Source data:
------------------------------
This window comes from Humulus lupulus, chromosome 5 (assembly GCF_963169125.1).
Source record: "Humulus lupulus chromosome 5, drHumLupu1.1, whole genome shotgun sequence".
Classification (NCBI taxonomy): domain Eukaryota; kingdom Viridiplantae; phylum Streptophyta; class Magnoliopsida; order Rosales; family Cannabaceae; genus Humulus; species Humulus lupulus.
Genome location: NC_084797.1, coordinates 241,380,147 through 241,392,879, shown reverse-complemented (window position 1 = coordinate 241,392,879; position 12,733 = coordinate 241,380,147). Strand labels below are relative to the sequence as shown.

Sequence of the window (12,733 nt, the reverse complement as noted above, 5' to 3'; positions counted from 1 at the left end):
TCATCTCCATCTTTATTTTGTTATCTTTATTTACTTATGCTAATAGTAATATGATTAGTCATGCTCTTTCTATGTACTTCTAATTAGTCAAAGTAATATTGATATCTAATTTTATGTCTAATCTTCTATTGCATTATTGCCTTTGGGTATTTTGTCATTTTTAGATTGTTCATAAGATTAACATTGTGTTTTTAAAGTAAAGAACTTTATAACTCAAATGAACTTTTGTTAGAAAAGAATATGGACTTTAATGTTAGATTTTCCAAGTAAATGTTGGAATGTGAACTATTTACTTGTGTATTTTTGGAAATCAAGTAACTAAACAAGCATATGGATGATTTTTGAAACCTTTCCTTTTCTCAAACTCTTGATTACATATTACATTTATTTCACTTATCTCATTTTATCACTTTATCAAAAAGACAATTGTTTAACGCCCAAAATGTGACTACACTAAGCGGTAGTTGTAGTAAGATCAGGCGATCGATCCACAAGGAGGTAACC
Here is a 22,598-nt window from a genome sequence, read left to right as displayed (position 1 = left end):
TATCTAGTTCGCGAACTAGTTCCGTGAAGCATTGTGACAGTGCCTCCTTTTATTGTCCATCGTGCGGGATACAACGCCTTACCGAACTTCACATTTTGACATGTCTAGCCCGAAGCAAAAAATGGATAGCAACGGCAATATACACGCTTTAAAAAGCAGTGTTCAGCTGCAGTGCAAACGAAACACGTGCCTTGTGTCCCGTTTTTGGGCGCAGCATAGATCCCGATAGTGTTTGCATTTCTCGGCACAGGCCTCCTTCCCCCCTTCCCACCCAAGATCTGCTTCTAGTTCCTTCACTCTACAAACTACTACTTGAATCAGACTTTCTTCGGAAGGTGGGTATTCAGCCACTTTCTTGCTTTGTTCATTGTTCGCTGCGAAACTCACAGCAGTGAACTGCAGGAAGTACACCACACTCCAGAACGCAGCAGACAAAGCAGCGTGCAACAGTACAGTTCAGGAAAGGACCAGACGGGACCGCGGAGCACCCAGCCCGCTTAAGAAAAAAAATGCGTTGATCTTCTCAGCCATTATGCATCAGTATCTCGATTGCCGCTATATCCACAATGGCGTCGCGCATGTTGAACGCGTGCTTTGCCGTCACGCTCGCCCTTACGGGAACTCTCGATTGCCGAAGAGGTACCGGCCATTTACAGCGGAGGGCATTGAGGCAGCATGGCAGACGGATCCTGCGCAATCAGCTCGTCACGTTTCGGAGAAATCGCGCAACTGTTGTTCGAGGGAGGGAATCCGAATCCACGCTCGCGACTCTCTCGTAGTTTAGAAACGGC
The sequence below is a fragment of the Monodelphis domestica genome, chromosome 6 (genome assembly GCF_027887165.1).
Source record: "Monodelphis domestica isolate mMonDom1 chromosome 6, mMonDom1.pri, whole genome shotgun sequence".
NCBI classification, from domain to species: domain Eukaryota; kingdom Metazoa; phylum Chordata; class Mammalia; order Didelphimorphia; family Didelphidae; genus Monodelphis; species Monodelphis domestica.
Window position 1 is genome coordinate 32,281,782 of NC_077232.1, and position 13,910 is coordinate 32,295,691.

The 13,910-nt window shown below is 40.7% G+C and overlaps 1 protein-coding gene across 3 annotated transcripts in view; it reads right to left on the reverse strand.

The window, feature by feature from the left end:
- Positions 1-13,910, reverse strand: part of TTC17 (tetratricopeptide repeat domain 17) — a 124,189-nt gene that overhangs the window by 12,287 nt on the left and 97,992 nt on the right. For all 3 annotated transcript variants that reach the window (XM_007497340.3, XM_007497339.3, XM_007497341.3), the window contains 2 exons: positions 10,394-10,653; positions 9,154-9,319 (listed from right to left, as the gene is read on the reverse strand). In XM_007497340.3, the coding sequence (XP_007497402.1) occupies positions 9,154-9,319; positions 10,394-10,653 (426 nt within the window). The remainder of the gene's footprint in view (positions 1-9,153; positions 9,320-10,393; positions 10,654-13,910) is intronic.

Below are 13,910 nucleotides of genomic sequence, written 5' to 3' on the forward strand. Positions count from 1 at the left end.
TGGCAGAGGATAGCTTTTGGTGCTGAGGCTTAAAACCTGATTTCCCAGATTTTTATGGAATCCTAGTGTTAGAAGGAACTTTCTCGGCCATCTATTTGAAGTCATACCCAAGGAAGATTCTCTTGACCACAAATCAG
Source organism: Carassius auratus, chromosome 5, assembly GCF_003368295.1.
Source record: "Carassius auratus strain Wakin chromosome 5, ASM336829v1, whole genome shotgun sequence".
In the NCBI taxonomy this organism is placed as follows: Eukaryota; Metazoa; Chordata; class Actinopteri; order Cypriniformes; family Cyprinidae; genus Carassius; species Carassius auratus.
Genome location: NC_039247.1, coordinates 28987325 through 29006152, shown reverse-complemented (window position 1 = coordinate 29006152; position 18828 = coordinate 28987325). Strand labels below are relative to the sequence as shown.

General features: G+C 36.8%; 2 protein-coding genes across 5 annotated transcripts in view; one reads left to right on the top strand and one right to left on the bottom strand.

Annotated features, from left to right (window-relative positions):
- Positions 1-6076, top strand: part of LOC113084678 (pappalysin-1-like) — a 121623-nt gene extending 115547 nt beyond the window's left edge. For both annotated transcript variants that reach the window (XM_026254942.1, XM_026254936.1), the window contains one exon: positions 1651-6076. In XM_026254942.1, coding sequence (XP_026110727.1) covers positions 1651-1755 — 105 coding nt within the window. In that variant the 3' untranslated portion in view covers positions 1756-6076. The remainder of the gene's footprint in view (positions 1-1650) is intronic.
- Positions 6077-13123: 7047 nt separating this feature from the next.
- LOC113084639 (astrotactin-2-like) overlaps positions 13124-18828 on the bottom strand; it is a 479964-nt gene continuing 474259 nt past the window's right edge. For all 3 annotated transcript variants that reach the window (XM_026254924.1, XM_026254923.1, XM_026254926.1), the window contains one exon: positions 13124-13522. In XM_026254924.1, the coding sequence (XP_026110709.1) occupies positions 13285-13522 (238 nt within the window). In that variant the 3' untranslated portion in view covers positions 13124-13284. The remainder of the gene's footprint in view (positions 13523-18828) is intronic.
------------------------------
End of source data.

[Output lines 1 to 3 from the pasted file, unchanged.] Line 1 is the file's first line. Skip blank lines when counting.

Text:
This window comes from Humulus lupulus, chromosome 5 (assembly GCF_963169125.1).
Source record: "Humulus lupulus chromosome 5, drHumLupu1.1, whole genome shotgun sequence".
Classification (NCBI taxonomy): domain Eukaryota; kingdom Viridiplantae; phylum Streptophyta; class Magnoliopsida; order Rosales; family Cannabaceae; genus Humulus; species Humulus lupulus.